Lately, there have been many convenings to discuss the special arena of "women's health care." At a meeting at the White House a couple of weeks ago, a participant said she would love to see the day when men had to have special meetings about their health care needs. But we aren't there yet. The fact that women reproduce and, therefore, have different types of health care needs makes some folks on Capitol Hill go pale and start to sweat.
We got a small taste of how much fun is in store when more than 30 amendments were filed in the Senate this week to alter the health reform legislation, and further erode women's access to reproductive health care. There was a lot of competition for the worst one, but our office favorite was Senator Tom Coburn's amendment to create an "Office of Unborn Children's Health". No one's totally sure who would staff it or exactly what they would be doing -- but suffice it to say the perennial assault on women's health care is upon us full force.
It's as if we are supposed to apologize because we bear children - gee sorry to interfere with the rest of our health care needs, but - there's this tiny issue of wanting healthy, planned families. Our need to use contraception seems to be an annoyance to some legislators - why should we pay for THAT? Rather than seeing family planning as a rather logical solution to preventing unintended pregnancies and providing preventive health care that actually saves the government money, it becomes an all too easy target.
How reproductive health care is dealt with in health care reform is no small matter. Six in 10 patients who receive care at a women's health center like Planned Parenthood consider it their primary source of health care. And for low-income and young women, they are quite likely to get ob-gyn care at their local Planned Parenthood or other community family planning center. Going to Planned Parenthood for contraception is many women's entry into the health care world - and the great news is that while they are there for contraception, Planned Parenthood health centers can take care of a lot of other basic preventive health care that they might otherwise not receive.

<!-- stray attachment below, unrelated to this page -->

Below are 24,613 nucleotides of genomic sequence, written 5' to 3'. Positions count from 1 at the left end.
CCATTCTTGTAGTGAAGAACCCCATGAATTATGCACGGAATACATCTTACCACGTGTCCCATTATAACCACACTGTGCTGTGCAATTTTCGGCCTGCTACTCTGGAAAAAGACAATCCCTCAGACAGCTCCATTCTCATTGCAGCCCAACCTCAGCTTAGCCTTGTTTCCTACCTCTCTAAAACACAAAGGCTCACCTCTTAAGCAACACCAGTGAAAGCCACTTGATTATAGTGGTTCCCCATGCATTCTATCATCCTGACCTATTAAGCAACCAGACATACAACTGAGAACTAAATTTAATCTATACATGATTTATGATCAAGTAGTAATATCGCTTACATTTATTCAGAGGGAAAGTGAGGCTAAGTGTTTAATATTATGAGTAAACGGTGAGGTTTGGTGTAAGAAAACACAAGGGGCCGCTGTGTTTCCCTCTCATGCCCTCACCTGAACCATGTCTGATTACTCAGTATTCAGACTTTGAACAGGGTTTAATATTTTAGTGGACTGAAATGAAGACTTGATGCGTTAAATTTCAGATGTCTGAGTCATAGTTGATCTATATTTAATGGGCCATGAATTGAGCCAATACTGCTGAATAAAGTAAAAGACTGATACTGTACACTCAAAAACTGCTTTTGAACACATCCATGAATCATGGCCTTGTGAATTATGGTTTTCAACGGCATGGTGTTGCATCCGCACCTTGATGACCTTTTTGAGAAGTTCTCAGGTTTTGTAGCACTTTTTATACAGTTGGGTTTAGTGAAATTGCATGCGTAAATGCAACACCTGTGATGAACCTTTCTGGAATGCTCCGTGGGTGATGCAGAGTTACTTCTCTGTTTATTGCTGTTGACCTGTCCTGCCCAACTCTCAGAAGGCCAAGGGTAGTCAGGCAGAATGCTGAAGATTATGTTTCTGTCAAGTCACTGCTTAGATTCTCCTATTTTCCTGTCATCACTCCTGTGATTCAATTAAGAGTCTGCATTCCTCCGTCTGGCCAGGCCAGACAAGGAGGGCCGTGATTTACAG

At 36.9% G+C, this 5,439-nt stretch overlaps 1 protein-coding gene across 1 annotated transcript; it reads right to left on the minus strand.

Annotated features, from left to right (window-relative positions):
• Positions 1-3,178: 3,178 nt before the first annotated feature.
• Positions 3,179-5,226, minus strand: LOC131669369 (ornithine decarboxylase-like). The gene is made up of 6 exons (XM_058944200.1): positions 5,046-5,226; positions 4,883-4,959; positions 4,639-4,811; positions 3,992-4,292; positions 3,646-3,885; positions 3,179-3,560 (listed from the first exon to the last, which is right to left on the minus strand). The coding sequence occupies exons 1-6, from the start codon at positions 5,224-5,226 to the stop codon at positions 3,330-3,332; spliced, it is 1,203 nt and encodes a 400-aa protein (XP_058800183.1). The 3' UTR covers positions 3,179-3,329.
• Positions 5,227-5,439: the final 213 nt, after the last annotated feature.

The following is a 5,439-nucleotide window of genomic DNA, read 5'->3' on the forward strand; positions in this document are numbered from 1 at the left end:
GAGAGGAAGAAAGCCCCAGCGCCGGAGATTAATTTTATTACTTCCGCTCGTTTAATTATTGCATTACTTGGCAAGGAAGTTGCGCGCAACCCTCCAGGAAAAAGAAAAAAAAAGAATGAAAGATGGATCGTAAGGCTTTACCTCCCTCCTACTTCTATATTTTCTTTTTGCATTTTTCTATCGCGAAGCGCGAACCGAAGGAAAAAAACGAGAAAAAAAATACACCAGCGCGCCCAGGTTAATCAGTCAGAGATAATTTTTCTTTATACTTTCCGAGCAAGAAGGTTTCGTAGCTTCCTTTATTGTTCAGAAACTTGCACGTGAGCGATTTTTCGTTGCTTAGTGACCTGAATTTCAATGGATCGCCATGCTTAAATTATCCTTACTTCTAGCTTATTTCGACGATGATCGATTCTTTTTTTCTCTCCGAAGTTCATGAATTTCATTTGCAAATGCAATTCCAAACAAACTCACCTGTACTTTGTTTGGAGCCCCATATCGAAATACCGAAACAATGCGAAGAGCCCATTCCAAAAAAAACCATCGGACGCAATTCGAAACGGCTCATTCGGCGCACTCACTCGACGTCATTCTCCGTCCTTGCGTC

Say cervical cancer screenings. Each year, Planned Parenthood health centers perform nearly one million Pap Tests, identifying 93,000 women at risk of developing cervical cancer.
Or breast exams. More than 850,000 a year. For women like Linda who posted on Facebook, "I went to PP 4 years after my divorce, because his insurance coverage divorced me too! I needed a breast exam and at 59, they found a lump, so deep, by my ribs, I could never have found it myself. They saved my life!" - Planned Parenthood and other essential community providers are the affordable, local access to basic preventive care that saves lives.
To hammer this home, Planned Parenthood is on the airwaves educating the policy folks involved in fixing our health care system, and why women's health care needs to be taken care of in this mega-reform effort. From cancer screenings to contraception to immunizations, the majority of women who go to women's health care centers consider them their primary health care provider. In fact, more than 90 percent of what Planned Parenthood health centers do is preventive and primary care.
Essential community providers, including those who provide women's health care, need to be part of any newly established health care system - the three million patients who came to Planned Parenthood health centers last year can testify to it. Family planning and reproductive health care are unfortunately still not fully part of mainstream health care, even though 98 percent of women use contraception at some point in their lives - there's nothing more universal! Maybe one day we won't need a special campaign to support women's health. But until then, Planned Parenthood is here to make sure women aren't worse off after health care reform than before.
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